9 Songs, 56 Minutes

EDITORS’ NOTES

Italian trumpet player Enrico Rava didn’t really get to know Michael Jackson’s music until after the King of Pop passed away in 2009. But then MJ's songs became a big part of Rava's life, and Rava on the Dance Floor finds the trumpeter reimagining 10 tracks written or performed by the R&B giant. Rava is backed by Parco della Musica Jazz Lab, a big band with younger musicians. The arrangements are by trombonist Mauro Ottolini, and the album was recorded at a live performance in Rome. Things start off with a version of “Speechless,” from MJ's 2001 release Invincible. (Contrary to popular opinion, Rava prefers Jackson’s later recordings.) A low-key piano intro is followed by Rava’s lyrical statement and a fine solo by tenor saxophonist Dan Kinzelman. The perky “They Don’t Care About Us,” with nice tuba from Ottolini, fuses Nino Rota, reggae, and hard-hitting rock. “Thriller,” propelled by Ernesto Lopez Maturell’s percussion and fierce tuba, is a standout. Charlie Chaplin’s “Smile” features a lovely arrangement and more delightful soloing from Rava. Dance Floor wraps up with “History,” a mélange of martial music, blasting horns, and crunching guitar.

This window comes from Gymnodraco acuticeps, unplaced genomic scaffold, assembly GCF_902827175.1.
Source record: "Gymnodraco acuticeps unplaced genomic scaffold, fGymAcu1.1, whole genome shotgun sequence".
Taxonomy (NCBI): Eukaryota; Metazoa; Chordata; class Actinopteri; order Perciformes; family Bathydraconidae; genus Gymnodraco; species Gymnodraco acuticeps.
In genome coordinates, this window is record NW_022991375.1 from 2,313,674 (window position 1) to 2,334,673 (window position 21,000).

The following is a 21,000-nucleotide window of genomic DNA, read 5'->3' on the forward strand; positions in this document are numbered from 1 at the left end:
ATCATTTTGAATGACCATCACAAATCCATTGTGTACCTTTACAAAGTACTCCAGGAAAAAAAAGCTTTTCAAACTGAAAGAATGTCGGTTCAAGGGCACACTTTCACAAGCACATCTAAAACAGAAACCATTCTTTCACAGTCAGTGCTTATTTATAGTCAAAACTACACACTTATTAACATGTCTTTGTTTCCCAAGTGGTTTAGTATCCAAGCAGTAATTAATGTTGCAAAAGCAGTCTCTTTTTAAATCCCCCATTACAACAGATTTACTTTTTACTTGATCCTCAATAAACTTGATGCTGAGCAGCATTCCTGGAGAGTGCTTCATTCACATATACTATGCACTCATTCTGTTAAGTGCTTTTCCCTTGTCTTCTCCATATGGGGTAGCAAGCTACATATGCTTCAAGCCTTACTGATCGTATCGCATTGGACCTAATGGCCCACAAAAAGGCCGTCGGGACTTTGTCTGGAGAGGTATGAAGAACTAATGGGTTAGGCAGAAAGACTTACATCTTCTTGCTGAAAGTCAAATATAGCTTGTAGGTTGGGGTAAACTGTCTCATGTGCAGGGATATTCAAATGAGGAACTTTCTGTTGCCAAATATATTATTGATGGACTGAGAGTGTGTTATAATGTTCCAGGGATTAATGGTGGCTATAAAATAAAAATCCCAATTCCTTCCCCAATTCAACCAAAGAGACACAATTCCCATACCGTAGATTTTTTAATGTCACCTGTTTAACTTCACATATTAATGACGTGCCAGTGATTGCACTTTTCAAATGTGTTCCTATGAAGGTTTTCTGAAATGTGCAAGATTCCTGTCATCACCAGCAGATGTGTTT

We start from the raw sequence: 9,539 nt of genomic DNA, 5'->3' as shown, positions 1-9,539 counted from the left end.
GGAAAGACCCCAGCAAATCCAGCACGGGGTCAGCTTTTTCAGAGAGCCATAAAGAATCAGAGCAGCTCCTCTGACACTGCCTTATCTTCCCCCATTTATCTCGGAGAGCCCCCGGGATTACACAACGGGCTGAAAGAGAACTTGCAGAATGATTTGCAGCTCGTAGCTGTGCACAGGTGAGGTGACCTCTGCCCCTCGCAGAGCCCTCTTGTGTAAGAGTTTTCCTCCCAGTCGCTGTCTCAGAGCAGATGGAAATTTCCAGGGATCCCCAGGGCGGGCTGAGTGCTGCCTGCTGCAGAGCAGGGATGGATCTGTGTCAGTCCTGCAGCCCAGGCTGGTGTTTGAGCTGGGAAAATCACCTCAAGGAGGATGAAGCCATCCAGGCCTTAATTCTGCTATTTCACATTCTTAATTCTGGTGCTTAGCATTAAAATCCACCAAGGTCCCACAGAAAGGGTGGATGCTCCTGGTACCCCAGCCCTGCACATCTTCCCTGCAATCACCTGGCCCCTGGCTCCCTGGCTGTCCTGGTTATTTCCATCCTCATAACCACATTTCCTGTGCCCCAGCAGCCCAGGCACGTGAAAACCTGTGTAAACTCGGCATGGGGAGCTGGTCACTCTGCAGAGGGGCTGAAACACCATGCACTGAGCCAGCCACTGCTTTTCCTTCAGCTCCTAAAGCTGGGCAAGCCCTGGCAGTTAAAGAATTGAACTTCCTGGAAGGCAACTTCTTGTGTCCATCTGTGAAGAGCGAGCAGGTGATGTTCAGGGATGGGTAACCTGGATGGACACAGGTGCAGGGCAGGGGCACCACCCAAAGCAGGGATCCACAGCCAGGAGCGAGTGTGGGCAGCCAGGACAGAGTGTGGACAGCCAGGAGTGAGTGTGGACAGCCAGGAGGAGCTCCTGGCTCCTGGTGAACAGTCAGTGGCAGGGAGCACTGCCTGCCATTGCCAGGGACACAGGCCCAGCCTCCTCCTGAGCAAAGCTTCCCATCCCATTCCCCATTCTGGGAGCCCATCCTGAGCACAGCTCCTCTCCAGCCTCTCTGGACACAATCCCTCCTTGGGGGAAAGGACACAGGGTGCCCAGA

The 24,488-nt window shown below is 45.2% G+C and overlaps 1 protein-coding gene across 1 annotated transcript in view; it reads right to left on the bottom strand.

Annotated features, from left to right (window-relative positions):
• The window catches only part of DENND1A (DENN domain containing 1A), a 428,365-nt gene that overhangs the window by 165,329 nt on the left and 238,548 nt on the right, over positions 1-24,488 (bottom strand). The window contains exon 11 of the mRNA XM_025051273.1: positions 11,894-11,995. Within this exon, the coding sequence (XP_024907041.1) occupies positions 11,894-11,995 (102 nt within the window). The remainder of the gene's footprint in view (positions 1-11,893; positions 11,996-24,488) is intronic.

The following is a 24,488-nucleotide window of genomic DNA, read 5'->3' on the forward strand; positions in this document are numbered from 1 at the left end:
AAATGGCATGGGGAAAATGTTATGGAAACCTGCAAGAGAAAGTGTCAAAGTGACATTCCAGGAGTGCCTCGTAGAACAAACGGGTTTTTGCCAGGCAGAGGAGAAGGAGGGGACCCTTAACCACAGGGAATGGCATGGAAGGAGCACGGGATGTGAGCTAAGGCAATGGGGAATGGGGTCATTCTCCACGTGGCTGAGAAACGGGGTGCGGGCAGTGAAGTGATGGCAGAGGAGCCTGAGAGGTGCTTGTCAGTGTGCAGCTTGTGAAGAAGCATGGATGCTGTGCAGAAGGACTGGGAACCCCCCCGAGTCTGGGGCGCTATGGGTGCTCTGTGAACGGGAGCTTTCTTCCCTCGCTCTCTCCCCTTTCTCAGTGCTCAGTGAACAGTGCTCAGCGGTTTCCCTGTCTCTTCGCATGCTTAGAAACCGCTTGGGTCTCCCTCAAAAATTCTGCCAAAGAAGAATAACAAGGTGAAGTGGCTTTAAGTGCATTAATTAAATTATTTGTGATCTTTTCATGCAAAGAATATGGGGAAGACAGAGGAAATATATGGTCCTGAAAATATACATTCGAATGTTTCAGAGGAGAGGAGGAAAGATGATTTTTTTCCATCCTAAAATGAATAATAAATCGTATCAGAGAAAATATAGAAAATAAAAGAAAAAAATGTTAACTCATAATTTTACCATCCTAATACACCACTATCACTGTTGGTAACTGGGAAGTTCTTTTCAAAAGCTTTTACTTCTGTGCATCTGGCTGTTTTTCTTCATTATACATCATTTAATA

EDITORS’ NOTES

Italian trumpet player Enrico Rava didn’t really get to know Michael Jackson’s music until after the King of Pop passed away in 2009. But then MJ's songs became a big part of Rava's life, and Rava on the Dance Floor finds the trumpeter reimagining 10 tracks written or performed by the R&B giant. Rava is backed by Parco della Musica Jazz Lab, a big band with younger musicians. The arrangements are by trombonist Mauro Ottolini, and the album was recorded at a live performance in Rome. Things start off with a version of “Speechless,” from MJ's 2001 release Invincible. (Contrary to popular opinion, Rava prefers Jackson’s later recordings.) A low-key piano intro is followed by Rava’s lyrical statement and a fine solo by tenor saxophonist Dan Kinzelman. The perky “They Don’t Care About Us,” with nice tuba from Ottolini, fuses Nino Rota, reggae, and hard-hitting rock. “Thriller,” propelled by Ernesto Lopez Maturell’s percussion and fierce tuba, is a standout. Charlie Chaplin’s “Smile” features a lovely arrangement and more delightful soloing from Rava. Dance Floor wraps up with “History,” a mélange of martial music, blasting horns, and crunching guitar.

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